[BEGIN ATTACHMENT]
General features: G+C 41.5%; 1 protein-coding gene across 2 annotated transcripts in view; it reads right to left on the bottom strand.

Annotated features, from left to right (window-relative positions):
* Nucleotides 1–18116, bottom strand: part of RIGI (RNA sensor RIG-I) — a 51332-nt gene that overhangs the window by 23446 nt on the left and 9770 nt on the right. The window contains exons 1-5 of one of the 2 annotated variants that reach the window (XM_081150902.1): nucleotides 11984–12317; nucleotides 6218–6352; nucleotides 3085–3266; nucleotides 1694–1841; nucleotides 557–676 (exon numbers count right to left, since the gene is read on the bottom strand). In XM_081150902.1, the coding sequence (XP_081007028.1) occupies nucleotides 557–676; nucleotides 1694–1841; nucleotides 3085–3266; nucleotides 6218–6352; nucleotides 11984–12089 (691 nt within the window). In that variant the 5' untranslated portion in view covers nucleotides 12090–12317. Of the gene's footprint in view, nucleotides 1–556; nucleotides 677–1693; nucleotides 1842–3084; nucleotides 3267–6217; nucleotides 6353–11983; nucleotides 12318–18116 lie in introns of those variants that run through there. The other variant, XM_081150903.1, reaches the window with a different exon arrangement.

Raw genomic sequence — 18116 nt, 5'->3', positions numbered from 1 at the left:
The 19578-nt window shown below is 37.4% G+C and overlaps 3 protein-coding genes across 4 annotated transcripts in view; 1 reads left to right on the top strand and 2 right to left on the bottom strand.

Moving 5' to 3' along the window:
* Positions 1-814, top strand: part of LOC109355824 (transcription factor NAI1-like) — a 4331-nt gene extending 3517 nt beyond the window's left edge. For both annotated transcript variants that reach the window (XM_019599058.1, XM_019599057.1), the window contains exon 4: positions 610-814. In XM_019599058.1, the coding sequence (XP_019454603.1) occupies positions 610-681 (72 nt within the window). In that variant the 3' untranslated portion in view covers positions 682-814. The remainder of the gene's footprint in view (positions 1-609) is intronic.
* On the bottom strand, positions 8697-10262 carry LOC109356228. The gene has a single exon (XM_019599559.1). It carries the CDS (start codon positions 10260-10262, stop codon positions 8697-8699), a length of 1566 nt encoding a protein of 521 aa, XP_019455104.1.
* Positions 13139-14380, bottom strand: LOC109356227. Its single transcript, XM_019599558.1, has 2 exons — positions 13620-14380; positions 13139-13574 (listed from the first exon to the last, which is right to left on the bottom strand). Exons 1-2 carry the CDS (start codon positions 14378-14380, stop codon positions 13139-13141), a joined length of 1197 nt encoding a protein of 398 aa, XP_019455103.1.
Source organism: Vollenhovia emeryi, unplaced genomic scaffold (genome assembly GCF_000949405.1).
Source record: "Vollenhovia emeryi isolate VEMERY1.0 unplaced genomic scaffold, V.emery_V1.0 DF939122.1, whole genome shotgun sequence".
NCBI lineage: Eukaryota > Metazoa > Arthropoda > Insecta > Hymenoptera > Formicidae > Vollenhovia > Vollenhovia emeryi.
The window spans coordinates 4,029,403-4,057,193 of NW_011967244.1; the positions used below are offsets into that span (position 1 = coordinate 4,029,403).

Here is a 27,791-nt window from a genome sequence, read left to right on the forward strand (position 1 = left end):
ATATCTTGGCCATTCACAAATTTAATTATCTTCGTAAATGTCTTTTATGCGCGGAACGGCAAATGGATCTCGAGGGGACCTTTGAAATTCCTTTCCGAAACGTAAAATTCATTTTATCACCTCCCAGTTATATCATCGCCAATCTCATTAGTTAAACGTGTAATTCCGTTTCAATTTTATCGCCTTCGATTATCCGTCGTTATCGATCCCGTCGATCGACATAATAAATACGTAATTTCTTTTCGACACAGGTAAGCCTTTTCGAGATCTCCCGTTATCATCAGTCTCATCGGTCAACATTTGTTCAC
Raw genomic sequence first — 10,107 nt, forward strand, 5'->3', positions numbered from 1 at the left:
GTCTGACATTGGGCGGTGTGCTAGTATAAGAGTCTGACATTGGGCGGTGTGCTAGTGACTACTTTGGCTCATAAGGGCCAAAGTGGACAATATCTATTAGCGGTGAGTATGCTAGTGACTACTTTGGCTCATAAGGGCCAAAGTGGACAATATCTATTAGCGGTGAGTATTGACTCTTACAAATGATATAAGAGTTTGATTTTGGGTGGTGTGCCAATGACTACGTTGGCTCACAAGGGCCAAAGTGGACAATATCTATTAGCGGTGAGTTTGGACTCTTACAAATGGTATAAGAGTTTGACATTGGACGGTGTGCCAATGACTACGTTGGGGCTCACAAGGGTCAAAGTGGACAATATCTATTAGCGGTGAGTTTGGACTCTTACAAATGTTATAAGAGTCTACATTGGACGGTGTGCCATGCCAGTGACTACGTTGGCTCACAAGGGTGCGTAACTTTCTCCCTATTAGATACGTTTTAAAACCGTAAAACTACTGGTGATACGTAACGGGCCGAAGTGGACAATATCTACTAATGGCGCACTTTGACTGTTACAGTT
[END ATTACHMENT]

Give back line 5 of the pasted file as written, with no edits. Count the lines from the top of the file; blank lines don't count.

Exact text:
The 19578-nt window shown below is 37.4% G+C and overlaps 3 protein-coding genes across 4 annotated transcripts in view; 1 reads left to right on the top strand and 2 right to left on the bottom strand.